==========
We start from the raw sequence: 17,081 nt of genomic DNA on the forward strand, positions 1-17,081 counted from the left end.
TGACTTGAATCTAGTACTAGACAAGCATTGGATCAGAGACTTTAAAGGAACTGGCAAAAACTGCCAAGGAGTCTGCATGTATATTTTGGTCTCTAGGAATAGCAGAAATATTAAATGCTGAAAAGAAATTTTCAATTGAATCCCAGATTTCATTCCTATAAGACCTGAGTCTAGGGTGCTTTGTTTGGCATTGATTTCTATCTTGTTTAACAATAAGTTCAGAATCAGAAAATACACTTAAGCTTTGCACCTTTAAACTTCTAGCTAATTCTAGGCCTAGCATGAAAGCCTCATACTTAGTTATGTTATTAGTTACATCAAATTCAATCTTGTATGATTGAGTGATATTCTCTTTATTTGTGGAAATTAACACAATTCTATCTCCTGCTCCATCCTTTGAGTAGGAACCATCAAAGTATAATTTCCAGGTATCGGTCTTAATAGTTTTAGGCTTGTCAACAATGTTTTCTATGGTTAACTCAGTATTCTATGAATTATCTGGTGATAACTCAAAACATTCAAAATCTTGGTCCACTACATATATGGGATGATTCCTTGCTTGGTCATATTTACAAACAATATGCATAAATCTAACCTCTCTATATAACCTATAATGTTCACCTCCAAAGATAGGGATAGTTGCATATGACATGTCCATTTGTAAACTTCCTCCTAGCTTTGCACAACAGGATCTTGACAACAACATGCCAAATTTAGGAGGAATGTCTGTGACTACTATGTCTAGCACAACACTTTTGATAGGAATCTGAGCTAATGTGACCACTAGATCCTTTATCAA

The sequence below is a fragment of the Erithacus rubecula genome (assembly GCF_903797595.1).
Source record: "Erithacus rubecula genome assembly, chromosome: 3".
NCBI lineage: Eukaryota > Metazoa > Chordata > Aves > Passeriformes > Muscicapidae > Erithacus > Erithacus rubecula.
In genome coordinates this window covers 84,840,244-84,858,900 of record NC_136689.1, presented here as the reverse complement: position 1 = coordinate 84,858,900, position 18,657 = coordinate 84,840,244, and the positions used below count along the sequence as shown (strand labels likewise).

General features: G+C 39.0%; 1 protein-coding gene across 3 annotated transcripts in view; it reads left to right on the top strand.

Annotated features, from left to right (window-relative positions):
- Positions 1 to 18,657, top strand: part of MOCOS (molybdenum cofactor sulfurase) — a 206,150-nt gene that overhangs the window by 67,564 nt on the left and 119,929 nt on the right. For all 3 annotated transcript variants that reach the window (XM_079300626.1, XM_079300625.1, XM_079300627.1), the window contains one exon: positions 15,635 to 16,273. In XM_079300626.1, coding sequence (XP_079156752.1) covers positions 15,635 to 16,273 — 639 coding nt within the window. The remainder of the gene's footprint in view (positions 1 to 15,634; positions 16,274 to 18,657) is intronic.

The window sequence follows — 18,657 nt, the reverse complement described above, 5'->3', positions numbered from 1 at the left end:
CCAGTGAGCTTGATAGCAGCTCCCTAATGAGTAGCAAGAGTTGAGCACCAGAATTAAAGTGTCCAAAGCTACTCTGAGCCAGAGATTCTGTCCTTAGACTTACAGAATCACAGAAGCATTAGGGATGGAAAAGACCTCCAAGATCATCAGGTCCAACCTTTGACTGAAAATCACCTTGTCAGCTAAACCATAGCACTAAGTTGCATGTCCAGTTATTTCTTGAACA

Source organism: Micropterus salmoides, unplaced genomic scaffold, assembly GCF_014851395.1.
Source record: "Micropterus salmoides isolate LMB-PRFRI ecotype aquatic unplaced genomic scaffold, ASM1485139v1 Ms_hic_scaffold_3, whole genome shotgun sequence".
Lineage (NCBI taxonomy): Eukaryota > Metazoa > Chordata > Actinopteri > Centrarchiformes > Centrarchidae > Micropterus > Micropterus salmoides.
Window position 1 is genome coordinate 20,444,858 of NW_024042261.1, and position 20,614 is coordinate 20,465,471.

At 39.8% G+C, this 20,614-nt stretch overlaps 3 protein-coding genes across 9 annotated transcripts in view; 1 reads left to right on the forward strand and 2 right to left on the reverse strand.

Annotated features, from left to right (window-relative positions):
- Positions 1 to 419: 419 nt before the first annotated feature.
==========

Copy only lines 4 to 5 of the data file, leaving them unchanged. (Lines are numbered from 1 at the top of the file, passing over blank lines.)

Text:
Source record: "Erithacus rubecula genome assembly, chromosome: 3".
NCBI lineage: Eukaryota > Metazoa > Chordata > Aves > Passeriformes > Muscicapidae > Erithacus > Erithacus rubecula.